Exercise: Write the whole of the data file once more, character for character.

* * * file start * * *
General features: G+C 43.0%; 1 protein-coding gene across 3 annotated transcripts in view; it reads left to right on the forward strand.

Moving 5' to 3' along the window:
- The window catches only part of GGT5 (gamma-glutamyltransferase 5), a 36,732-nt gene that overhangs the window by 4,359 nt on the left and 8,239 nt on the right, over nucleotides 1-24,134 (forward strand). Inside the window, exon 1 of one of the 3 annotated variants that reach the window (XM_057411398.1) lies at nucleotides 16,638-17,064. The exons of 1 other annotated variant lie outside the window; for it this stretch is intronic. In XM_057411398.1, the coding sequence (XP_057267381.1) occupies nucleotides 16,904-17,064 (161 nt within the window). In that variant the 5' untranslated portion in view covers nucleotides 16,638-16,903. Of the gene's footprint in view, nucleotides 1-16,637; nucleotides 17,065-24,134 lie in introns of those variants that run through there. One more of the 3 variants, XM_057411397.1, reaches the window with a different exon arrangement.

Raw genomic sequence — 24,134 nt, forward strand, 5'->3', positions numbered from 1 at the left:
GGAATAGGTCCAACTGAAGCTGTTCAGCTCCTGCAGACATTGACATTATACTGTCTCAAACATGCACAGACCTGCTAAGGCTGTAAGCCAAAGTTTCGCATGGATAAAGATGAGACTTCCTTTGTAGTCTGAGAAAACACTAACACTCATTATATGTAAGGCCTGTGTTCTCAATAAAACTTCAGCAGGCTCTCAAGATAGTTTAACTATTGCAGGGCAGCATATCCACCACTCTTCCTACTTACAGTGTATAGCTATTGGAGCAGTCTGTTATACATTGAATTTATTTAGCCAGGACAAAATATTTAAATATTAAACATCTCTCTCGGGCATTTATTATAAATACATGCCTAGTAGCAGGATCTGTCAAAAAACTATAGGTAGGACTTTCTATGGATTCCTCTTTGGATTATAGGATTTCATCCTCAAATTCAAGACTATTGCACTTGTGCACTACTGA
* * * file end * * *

General features: G+C 43.0%; 1 protein-coding gene across 3 annotated transcripts in view; it reads left to right on the forward strand.

Moving 5' to 3' along the window:
- The window catches only part of GGT5 (gamma-glutamyltransferase 5), a 36,732-nt gene that overhangs the window by 4,359 nt on the left and 8,239 nt on the right, over nucleotides 1-24,134 (forward strand). Inside the window, exon 1 of one of the 3 annotated variants that reach the window (XM_057411398.1) lies at nucleotides 16,638-17,064. The exons of 1 other annotated variant lie outside the window; for it this stretch is intronic. In XM_057411398.1, the coding sequence (XP_057267381.1) occupies nucleotides 16,904-17,064 (161 nt within the window). In that variant the 5' untranslated portion in view covers nucleotides 16,638-16,903. Of the gene's footprint in view, nucleotides 1-16,637; nucleotides 17,065-24,134 lie in introns of those variants that run through there. One more of the 3 variants, XM_057411397.1, reaches the window with a different exon arrangement.

Raw genomic sequence — 24,134 nt, forward strand, 5'->3', positions numbered from 1 at the left:
GGAATAGGTCCAACTGAAGCTGTTCAGCTCCTGCAGACATTGACATTATACTGTCTCAAACATGCACAGACCTGCTAAGGCTGTAAGCCAAAGTTTCGCATGGATAAAGATGAGACTTCCTTTGTAGTCTGAGAAAACACTAACACTCATTATATGTAAGGCCTGTGTTCTCAATAAAACTTCAGCAGGCTCTCAAGATAGTTTAACTATTGCAGGGCAGCATATCCACCACTCTTCCTACTTACAGTGTATAGCTATTGGAGCAGTCTGTTATACATTGAATTTATTTAGCCAGGACAAAATATTTAAATATTAAACATCTCTCTCGGGCATTTATTATAAATACATGCCTAGTAGCAGGATCTGTCAAAAAACTATAGGTAGGACTTTCTATGGATTCCTCTTTGGATTATAGGATTTCATCCTCAAATTCAAGACTATTGCACTTGTGCACTACTGA